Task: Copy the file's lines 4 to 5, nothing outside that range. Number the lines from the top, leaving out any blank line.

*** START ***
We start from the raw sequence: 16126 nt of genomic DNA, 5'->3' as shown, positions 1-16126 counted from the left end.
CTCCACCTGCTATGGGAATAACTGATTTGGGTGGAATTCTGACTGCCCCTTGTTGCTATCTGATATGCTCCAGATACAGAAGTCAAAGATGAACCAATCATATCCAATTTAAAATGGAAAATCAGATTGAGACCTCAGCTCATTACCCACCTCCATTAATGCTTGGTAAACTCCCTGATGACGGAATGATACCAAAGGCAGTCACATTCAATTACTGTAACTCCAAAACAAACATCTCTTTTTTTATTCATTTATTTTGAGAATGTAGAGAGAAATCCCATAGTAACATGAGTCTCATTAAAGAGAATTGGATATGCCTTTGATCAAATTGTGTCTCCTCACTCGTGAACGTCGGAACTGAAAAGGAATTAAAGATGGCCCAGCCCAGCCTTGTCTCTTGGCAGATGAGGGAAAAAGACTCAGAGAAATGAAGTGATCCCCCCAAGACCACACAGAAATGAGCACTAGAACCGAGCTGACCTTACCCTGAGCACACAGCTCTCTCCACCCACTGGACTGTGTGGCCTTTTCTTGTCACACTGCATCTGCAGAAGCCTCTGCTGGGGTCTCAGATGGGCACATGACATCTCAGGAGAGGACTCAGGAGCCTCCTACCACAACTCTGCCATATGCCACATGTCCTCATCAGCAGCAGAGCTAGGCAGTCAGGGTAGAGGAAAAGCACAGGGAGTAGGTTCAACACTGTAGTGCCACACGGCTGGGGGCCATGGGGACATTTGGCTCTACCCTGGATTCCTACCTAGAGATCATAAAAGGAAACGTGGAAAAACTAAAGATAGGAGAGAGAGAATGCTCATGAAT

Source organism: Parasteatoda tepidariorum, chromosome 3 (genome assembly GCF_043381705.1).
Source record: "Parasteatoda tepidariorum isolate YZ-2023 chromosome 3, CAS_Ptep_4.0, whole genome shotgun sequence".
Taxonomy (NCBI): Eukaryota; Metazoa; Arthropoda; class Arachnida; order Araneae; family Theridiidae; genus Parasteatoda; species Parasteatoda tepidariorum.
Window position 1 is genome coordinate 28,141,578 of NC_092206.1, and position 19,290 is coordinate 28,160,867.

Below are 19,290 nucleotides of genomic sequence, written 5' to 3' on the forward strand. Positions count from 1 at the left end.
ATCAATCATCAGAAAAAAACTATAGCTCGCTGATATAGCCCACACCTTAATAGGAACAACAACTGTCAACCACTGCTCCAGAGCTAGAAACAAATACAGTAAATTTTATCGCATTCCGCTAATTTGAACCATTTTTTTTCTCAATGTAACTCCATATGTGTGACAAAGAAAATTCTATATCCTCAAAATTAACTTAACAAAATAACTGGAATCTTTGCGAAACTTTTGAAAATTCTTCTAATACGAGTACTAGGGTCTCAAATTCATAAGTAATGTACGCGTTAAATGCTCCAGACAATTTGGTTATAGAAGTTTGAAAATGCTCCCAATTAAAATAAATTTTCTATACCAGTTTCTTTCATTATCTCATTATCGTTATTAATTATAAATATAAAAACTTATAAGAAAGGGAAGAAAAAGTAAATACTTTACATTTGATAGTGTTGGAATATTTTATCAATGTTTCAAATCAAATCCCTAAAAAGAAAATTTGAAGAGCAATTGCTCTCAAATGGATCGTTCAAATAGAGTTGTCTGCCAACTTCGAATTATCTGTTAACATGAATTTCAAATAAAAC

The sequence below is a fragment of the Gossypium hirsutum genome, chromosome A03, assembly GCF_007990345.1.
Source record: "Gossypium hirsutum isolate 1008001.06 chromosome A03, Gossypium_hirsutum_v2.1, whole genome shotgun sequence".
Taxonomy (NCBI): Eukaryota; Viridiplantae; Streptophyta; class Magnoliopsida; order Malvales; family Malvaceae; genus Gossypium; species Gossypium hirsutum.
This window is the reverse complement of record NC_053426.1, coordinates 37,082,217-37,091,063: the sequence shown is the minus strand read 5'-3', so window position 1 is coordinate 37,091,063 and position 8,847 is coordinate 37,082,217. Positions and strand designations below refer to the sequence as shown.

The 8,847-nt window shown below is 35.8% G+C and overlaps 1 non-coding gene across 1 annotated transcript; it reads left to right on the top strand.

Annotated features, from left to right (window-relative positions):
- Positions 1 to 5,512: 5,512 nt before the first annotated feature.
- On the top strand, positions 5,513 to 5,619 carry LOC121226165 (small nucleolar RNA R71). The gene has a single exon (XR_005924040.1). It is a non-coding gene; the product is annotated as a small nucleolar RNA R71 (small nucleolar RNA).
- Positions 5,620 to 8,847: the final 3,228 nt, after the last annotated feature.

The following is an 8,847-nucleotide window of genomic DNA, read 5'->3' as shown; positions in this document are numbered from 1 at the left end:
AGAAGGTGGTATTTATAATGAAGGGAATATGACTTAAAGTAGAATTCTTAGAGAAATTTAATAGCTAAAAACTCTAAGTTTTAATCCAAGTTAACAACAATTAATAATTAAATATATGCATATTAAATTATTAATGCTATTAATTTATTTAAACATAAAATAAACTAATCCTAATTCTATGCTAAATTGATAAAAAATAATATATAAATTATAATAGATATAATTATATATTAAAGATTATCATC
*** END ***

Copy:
Source record: "Parasteatoda tepidariorum isolate YZ-2023 chromosome 3, CAS_Ptep_4.0, whole genome shotgun sequence".
Taxonomy (NCBI): Eukaryota; Metazoa; Arthropoda; class Arachnida; order Araneae; family Theridiidae; genus Parasteatoda; species Parasteatoda tepidariorum.